In Pubmed searching, we found QIMD was classed as the adverse effects of breathing exercises. The ‘breathing exercises’ is a mesh term of Qigong practice.

    The discussion about the adverse effect of Qigong was animated in the late 1980s and 1990s. Last the article (Shan HH, 2002), there have been no more article about QIMD.

    An article (Shan HH, 1989) mentioned clinical phenomenology of mental disorders caused by Qigong exercise. One hundred and nine patients with mental disorders caused by Qigong psychophysical exercise deviation are studied. These patients were divided into schizophrenic type (47 cases) and neurotic type (62 cases). And they were analyzed by standard psychiatric rating scales and improved Minnesota multiphasic personality inventory (MMPI). The clinical characteristics could not be classified into extent psychiatric disease units. Most of these patients manifested specific physical symptoms of Qigong deviation. The authors suggest that this kind of mild, benign mental disorder associated with the unique culture be studied to contribute to the study of the classification of mental disorders. Qigong triggered disorders usually normalized during short term follow-up.

    In another article (Xu SH, 1994), a series of physiological and psychological effects occur in the course of Qigong training, but inappropriate training can lead to physical and mental disturbances. Physiological effects include changes in EEG, EMG, respiratory movement, heart rate, skin potential, skin temperature and finger tip volume, sympathetic nerve function, function in stomach and intestine, metabolism, endocrine and immunity systems. Psychological effects are motor phenomena and perceptual changes: patients experienced warmness, chilliness, itching sensation in the skin, numbness, soreness, bloatedness, relaxation, tenseness, floating, dropping, enlargement or constriction of the body image, a sensation of rising to the sky, falling off, standing upside down, playing on the swing following respiration, circulation of the intrinsic Qi, electric shock, formication, during Qigong exercise. Some patients experienced dreamland illusions, unreality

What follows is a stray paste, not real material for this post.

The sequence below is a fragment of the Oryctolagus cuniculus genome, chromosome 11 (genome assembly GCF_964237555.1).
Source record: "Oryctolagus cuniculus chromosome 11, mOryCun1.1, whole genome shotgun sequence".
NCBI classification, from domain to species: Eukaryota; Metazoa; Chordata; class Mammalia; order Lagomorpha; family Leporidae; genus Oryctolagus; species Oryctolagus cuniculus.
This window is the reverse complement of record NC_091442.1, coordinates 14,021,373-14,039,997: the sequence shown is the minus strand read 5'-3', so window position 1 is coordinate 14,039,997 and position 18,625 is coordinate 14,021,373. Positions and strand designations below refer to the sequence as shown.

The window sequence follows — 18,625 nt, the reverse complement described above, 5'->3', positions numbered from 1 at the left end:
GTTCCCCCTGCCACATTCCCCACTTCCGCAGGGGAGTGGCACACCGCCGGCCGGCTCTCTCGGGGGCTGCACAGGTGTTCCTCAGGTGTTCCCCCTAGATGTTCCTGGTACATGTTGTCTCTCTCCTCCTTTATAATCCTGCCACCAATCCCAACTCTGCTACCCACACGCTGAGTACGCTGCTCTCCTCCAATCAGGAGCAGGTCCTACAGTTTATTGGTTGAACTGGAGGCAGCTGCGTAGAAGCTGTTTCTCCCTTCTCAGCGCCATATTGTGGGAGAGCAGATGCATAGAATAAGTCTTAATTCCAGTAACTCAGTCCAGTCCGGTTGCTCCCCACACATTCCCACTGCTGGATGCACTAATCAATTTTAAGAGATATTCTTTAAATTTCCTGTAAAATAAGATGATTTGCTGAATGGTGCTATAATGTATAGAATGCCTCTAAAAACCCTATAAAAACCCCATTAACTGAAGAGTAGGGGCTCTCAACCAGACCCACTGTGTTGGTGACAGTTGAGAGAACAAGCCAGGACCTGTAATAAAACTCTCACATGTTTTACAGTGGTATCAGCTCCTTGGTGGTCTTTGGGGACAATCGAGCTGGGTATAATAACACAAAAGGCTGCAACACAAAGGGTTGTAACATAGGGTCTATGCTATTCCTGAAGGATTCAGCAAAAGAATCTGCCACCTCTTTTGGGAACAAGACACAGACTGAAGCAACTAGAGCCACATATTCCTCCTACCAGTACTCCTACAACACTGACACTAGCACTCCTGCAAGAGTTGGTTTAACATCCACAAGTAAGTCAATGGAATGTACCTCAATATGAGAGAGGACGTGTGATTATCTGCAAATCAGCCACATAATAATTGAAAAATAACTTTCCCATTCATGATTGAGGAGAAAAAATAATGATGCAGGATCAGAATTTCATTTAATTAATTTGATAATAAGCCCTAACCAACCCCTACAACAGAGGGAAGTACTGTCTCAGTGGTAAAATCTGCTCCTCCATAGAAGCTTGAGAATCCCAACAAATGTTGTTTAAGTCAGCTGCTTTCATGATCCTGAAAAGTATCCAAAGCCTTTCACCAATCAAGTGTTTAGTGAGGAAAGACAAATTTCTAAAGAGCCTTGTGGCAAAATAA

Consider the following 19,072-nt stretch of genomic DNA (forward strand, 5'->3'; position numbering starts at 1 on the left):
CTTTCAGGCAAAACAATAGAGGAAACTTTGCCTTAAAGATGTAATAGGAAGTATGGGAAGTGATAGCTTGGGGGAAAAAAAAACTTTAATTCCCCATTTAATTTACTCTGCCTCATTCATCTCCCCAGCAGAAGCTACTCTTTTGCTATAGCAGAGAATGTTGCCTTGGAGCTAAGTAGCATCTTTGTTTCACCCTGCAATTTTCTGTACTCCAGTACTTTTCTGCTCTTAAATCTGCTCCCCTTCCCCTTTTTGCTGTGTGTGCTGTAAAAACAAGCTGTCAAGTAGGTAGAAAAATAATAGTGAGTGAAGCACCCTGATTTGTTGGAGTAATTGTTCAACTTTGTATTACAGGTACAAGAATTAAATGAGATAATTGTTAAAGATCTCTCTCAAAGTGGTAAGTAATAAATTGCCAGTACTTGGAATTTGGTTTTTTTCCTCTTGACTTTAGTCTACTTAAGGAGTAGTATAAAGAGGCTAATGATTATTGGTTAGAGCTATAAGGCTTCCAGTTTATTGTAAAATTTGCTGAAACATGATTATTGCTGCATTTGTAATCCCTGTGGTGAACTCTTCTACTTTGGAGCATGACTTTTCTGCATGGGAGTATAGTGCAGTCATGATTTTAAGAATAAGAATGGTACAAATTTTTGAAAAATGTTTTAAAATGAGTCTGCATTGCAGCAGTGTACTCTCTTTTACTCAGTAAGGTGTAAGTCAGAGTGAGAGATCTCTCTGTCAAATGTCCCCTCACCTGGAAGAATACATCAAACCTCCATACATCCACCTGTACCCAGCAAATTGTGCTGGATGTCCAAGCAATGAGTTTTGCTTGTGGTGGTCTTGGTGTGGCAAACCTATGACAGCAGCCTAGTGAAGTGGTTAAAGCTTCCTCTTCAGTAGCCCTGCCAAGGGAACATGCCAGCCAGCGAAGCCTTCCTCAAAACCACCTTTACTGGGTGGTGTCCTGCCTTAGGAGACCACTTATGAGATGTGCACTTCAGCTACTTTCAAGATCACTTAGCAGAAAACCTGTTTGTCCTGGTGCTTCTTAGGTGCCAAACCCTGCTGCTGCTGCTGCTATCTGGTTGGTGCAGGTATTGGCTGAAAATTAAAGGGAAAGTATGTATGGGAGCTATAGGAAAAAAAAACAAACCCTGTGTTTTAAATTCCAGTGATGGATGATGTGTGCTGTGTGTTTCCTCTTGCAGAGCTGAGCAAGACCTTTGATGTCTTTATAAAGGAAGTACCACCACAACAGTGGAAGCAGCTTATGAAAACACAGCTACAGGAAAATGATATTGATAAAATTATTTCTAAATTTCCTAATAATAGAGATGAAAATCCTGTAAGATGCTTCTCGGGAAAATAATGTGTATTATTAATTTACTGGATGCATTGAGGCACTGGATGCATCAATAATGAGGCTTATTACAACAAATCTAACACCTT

and pseudohallucination. These phenomena were transient and vanished as the exercise terminated. Qigong deviation syndrome has become a diagnostic term and is used widely in China.

    In review article (Ng BY, 1999), relevant literature published in Chinese and English is reviewed. Qigong, when practiced inappropriately, may induce abnormal psychosomatic responses and even mental disorders. However, the ties between Qigong and mental disorders are manifold, and a causal relationship is difficult to establish. Many so-called 'Qigong-induced psychoses' may be more appropriately labelled 'Qigong-precipitated psychoses', where the practice of Qigong acts as a stressor in vulnerable individuals.